Forced disappearances have become commonplace throughout Mexico as a result of the so-called drug war in the country.

Thousands of mothers of the forcibly disappeared marched through Mexico City Sunday, to honor their missing children and to demand their safe return.

This is the fourth year in a row that the march to coincide with Mother's Day in Mexico and many parts of the world was held, with participants chanting slogans demanding the safe return of their children, such as, “Why do we search? Because we love them.”

The march ended with a rally at the Angel of Independence.

Mexicans have been living with an epidemic of forced disappearances since the outbreak of a violence between drugs cartels as well as the government.

The issue was placed in the spotlight after the forced disappearance of 43 students from the Ayotzinapa teachers' training college in the southern state of Guerrero.

Seven months have passed since the students were alleged arrested by local police and turned over to an organized crime group.

The parents of the missing students continue to demand their safe return and have publicly questioned the government's claim that says the students were killed and their bodies burned.


The effects on U.S. soldiers pale in comparison to the suffering we inflicted on the Vietnamese in their own country. We ruined their lives, their economy, and their country.

Thursday, April 30, is the 40th anniversary of the Fall of Saigon, the end of the U.S. war in Vietnam, with the North Vietnamese capture of the South Vietnam capital, Saigon. It marked the end of the U.S. decade-long war in Vietnam.

By the end of the Vietnam war in 1975, over 58,000 U.S. military service members were dead and more than 300,000 had been wounded. For many U.S. military who lived to return to the United States, it meant surviving the after-effects, what we then called “post-Vietnam syndrome,” and now refer to as post traumatic stress disorder, or PTSD: flashbacks, nightmares and severe anxiety.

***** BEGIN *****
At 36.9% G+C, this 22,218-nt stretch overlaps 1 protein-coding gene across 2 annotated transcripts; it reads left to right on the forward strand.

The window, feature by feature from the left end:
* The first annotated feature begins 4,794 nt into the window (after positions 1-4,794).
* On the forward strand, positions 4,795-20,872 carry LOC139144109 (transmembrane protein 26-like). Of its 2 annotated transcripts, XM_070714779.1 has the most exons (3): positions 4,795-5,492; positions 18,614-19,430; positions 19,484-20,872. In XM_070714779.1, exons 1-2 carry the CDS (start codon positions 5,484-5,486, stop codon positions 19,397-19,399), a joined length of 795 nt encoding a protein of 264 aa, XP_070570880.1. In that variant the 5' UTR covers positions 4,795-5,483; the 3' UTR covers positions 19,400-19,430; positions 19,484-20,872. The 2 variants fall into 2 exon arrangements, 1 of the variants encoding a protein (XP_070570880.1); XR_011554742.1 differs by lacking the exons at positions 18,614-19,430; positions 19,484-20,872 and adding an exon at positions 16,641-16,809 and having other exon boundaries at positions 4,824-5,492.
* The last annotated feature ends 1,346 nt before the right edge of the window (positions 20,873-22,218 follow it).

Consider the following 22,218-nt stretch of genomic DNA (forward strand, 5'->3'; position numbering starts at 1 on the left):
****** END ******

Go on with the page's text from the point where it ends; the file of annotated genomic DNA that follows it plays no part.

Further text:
But the effects on U.S. soldiers pale in comparison to the suffering we inflicted on the Vietnamese in their own country. We ruined their lives, their economy, and their country. U.S. service members — and their Australian, New Zealand, Thai, and South Korean allies — killed between 1.5 and 3.6 million Vietnamese people. We napalmed their countryside, and sprayed more than 18 million gallons of Agent Orange dioxin on the countryside, the results of which continue to affect generations today.

For most of us who lived and served during the Vietnam War era, the Fall of Saigon is a date for remembrance of our personal and national losses. It also heralds that which brought us into the anti-Vietnam War movement.


I enlisted in the U.S. Navy as a 19-year-old in September 1965, just six months after the United States deployed ground troops to fight in Vietnam. I thought it was the right thing to do. A couple of my high school chums were already casualties. My grandfathers were both Army veterans and my parents had served in the navy in World War II. As was true for so many kids my age back then, with two previous world wars and the recent Korean War, it seemed most families had military backgrounds.

I went in as an apolitical Nebraska Republican, who believed that I could make a career in the military. With my squadron I had two deployments to Iceland, literally and figuratively on the opposite side of the planet from my colleagues in Vietnam.With the deployments adding up to 14 months, I came to understand the stress and PTSD faced by active duty personnel and veterans of all wars, but especially unpopular and controversial wars.